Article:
Friday, May 29, 2009

Bilateral Adrenalectomy for Refractory Cushing Disease: A Safe and Definitive Therapy

Philip W. Smith MDa, Corresponding Author Contact Information, E-mail The Corresponding Author, Kristin C. Turza MDa, Cullen O. Carter MDa, Mary Lee Vance MDc, Edward R. Laws MD, FACSb and John B. Hanks MD, FACSa

aDepartment of Surgery, University of Virginia, Charlottesville VA

bDepartment of Neurological Surgery, University of Virginia, Charlottesville VA

cDepartment of Medicine, University of Virginia, Charlottesville VA

Received 14 October 2008; 

revised 29 January 2009; 

accepted 2 February 2009. 

Available online 24 April 2009.



Refractory Cushing disease (CD) is associated with considerable morbidity and mortality. Bilateral adrenalectomy (BA) offers effective permanent treatment. Both open and laparoscopic approaches have been used, but longterm comparisons are few.

Study Design

We reviewed 40 consecutive BA for refractory CD from 1995 through 2007. Surgical results were evaluated. A Short Form-36 Quality-of-Life (QOL) survey was performed.


Eighty-five percent (34 of 40) of patients were women, and median age was 41.9 years (range, 22.2 to 78.3 years). All had persistent CD after transsphenoidal operation (mean, 1.7; range, 1 to 3). Median followup was 5.0 years. Thirty-eight percent (15 of 40) of procedures were performed laparoscopically; 1 was converted to open. There were no operative or 30-day mortalities, and there was 1 90-day mortality. Morbidities occurred in 7 of 40 (18%) patients. Median length of stay was shorter in the laparoscopic group (4 versus 6 days; p < 0.001). All patients achieved clinical reversal of hypercortisolism, including the 5 (13%) with ectopic adrenal tissue. Elevated serum ACTH (> 200 ng/mL) was present during followup in 33% (13 of 40). A QOL survey demonstrated 86% of patients felt good to excellent compared with 1 year pre-BA. Chronic fatigue was present most or all of the time in 46%, and patients were below population norms on 7 of 8 Short Form-36 scales. No difference was evident in QOL between laparoscopic and open adrenalectomy.


Our experience demonstrates excellent survival and clinical results, despite the inherent risk in patients with CD. There are persistent fatigue and QOL deficits that are not ameliorated by laparoscopic compared with open resection.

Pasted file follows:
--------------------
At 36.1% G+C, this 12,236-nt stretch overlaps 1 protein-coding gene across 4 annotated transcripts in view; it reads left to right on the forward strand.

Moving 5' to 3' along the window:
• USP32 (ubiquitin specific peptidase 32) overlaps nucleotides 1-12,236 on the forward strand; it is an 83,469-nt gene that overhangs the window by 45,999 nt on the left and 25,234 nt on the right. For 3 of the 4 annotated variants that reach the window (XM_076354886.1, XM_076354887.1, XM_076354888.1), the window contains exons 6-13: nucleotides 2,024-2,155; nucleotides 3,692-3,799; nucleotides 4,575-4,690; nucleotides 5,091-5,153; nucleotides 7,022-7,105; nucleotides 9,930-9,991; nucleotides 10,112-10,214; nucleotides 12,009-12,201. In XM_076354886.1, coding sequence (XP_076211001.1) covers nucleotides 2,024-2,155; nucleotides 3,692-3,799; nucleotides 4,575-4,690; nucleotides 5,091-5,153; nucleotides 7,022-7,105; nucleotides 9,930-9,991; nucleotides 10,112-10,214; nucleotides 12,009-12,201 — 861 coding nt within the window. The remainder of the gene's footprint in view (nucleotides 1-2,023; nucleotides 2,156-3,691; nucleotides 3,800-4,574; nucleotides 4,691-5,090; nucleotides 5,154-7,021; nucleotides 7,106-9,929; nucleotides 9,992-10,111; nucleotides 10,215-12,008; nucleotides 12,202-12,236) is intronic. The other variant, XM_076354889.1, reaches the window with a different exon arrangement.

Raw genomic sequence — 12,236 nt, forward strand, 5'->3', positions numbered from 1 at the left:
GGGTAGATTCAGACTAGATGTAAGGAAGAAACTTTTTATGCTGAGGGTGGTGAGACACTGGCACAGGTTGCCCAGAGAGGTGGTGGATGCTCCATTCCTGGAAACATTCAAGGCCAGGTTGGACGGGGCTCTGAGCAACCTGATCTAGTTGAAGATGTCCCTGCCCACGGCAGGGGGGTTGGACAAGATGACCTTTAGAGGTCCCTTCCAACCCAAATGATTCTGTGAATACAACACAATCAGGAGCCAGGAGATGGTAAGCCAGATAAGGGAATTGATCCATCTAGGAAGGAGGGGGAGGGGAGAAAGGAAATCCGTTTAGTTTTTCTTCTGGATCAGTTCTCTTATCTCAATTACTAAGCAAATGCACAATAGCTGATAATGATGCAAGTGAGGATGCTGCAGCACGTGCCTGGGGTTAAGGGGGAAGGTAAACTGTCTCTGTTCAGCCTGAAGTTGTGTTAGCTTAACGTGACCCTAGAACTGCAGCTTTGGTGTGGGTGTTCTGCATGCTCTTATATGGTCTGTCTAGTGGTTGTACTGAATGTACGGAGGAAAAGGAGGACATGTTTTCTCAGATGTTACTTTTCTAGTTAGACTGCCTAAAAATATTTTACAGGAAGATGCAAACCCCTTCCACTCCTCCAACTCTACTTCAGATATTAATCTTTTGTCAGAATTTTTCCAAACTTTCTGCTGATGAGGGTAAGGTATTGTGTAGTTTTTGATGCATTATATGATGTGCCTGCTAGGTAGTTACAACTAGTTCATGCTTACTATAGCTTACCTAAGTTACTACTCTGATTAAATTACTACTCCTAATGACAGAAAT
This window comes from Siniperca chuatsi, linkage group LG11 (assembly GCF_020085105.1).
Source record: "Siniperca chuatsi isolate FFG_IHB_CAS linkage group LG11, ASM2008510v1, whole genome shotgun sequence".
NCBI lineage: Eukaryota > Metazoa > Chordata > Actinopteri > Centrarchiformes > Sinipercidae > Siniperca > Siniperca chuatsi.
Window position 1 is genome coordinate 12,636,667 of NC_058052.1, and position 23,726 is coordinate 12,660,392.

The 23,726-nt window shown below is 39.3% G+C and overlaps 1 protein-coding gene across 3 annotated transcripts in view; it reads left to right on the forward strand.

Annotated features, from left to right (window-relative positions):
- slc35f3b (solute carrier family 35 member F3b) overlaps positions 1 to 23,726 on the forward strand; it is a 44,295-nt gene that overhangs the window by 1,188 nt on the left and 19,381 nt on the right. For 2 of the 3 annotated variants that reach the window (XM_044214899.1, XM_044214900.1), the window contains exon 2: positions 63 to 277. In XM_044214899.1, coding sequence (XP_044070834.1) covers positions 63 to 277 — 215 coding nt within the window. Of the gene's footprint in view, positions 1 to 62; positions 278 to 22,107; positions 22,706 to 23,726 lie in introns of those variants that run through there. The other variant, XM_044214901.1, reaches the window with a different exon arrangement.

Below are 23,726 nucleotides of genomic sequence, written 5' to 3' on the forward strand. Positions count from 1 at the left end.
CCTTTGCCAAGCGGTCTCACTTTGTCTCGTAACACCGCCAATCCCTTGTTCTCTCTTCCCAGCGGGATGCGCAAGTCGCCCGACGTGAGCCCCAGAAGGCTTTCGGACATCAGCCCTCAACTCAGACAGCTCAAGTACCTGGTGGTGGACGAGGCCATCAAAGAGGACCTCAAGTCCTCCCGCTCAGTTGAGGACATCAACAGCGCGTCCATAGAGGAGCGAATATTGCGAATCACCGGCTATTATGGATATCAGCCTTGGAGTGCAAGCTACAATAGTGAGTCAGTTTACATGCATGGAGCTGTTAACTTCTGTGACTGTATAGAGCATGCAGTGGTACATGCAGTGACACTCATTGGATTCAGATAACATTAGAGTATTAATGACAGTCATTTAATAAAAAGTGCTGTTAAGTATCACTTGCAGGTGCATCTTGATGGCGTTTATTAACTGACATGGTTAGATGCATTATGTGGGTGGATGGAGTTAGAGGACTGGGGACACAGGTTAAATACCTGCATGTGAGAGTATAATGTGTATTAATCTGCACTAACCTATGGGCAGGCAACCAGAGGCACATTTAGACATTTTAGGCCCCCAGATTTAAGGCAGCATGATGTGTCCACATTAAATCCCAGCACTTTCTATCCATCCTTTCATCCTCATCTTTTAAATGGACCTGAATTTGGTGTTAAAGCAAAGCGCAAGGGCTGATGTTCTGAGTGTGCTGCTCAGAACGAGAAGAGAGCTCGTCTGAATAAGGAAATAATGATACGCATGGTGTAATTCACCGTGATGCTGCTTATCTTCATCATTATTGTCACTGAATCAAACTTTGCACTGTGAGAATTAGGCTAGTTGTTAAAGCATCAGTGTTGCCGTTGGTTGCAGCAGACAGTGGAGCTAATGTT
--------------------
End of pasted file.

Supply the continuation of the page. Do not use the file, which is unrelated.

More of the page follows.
Abbreviations: BA, bilateral adrenalectomy; CD, Cushing disease; NS, Nelson syndrome; QOL, quality of life; SF-36, Short Form-36 Quality-Life-Survey; TSS, transsphenoidal surgery

Article Outline
Author Contributions

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Figure 1. Survival after bilateral adrenalectomy.

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Figure 2. Short Form-36 Quality-of-Life normative-based scoring, summary results.

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Table 1.

Patient and Prior Treatment Characteristics for Study Groups

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BMI, body mass index (calculated as kg/m2); TSS, transsphenoidal surgery; XRT, radiation therapy.

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Table 2.

Operative Characteristics and Outcomes for Patients in Study Groups

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EBL, estimated blood loss; LOS, length of stay.

low asterisk Excludes a single patient from the open adrenalectomy group with 3,700 mL EBL.

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Disclosure Information: Nothing to disclose.

Corresponding Author Contact InformationCorrespondence address: Philip W Smith, MD, Department of Surgery, University of Virginia, Box 800709, Charlottesville, VA 22908

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